Our farm shop design blog series, written by Dan Nyberg, the Sales Training Manager at Morton Buildings, focuses on a variety of farm shop design ideas to help you in planning your next agricultural building.
Staging areas with either a solid gravel pad or a concrete apron are essential for the optimal functionality of your farm shop. They serve as a preliminary washing area before having the equipment come into the shop. You will not want to have a muddy mess right in front of your operation to add more cleanup inside. They also add a new approach to the building that provides a safe, easy way to get in and out as well. Plus, this area can be used for additional repair space. You can even put in-floor heat under the concrete to help with snow and ice build-up.
Consider the annual ‘rhythm’ of your equipment usage. As you are finishing with spring tillage does all the maintenance get finished up before the equipment is stored? When you are queueing up for harvest, do you have some maintenance that needs to be completed? Recognize that your shop normally will not be sized to allow storage of every piece of equipment and having a convenient developed solid pad close to the shop allows minor tasks to be completed outside when weather permits and a convenient storage area for the project that’s not finished but no longer at the top of the ‘to do’ list for today.
One of the often forgotten aspects of the areas around the shop is parking. How many employees do you have regularly, and during your peak seasons how many pickups do you need to plan for? As the shop tends to become the ‘farm central’, recognize that simply accommodating the parking for those who regularly stop by will be a part of your satisfaction with the building. Do you have a truck for field service and maintenance? Will it always be parked in the shop?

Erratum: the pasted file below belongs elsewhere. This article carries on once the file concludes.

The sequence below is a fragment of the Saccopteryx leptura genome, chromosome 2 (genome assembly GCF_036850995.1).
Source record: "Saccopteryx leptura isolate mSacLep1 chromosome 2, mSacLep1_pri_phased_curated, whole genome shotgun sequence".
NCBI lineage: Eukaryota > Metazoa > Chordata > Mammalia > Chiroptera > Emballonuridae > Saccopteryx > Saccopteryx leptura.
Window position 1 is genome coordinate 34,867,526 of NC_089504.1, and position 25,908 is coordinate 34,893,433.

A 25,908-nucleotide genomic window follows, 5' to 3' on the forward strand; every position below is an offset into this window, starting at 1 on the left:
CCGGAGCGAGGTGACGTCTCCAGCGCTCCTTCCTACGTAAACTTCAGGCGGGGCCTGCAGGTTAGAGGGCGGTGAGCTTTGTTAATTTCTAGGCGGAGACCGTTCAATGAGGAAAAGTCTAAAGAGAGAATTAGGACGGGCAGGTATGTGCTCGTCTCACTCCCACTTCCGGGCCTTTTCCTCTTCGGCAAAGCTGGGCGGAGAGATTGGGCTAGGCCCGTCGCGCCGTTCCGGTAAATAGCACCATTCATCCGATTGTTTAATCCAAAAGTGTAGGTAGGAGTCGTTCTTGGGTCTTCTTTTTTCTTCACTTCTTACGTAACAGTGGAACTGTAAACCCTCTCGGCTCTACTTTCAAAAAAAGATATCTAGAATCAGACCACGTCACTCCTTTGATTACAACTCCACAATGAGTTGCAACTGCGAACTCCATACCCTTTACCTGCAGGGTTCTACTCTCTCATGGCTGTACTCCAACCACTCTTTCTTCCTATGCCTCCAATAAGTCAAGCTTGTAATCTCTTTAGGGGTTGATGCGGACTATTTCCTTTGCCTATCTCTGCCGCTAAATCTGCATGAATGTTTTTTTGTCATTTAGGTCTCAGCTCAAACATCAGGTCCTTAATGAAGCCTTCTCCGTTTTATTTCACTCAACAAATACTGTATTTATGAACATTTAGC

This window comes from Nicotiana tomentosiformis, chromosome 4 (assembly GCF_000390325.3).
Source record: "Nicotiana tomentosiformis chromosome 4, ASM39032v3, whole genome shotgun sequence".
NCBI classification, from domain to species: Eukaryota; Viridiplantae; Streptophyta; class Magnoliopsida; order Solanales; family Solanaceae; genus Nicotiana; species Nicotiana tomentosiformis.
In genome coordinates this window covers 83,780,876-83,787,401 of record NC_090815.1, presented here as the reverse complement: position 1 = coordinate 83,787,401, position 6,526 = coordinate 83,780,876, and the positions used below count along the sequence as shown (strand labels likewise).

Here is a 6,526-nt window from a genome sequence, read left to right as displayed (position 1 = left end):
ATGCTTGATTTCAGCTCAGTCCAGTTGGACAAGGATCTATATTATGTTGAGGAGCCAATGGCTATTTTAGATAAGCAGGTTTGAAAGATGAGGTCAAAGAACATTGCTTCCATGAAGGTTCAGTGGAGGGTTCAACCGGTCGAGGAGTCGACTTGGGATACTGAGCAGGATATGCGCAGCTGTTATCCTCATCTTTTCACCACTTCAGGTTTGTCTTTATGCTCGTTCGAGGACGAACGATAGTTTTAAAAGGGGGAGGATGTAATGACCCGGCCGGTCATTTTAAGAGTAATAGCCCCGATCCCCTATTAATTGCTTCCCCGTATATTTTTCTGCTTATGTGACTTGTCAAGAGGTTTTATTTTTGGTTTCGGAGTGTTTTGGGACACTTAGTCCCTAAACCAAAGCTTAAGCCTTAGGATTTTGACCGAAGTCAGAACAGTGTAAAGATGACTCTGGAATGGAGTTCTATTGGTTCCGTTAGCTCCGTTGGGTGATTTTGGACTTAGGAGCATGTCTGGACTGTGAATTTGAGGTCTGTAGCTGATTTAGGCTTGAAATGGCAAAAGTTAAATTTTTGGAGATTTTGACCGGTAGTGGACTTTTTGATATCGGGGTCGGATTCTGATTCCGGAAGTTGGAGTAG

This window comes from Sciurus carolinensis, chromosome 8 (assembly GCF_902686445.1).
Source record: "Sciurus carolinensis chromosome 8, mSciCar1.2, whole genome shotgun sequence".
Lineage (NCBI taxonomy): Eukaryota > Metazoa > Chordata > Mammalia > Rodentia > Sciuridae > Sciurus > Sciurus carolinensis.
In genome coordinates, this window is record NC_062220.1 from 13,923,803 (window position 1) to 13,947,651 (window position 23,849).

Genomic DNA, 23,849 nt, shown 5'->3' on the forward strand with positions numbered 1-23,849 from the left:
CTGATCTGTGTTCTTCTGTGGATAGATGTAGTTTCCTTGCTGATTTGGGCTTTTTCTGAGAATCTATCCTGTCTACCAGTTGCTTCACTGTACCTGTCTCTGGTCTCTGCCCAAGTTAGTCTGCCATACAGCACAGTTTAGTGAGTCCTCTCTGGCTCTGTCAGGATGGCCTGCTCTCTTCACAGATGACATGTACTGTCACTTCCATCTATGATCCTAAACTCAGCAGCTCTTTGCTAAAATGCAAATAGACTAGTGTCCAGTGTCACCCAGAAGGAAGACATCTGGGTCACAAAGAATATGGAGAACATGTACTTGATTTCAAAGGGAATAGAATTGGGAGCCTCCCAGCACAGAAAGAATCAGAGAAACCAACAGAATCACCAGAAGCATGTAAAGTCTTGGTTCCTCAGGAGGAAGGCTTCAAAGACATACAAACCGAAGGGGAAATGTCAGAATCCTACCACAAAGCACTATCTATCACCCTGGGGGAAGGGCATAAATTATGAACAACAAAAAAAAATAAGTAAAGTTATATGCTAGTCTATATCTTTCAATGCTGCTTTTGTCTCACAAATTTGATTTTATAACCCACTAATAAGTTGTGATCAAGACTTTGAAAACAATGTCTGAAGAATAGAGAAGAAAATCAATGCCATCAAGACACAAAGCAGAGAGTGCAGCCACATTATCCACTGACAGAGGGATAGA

The following image shows an example of a shop floor plan with a staging area:
About Dan Nyberg, Sales Training Manager, Morton Buildings
Dan Nyberg has been employed with Morton Buildings for 28 years, where he held a variety of positions such as sales consultant, regional manager, and director of sales. He has also served as a board member of the National Frame Building Association for nine years. Dan has been involved with farming most of his life, from living on a dairy farm as a child, moving back to a mixed livestock and grain farm in high school, to managing a personal farm in Colorado focused on horse-drawn events. He has experience with beef cattle, dairy cattle, bison, pigs, sheep, chickens, ducks, geese, horses and mules. Dan currently farms 72 acres with a herd of 23 Devon/Hereford cattle and owns three Morton buildings.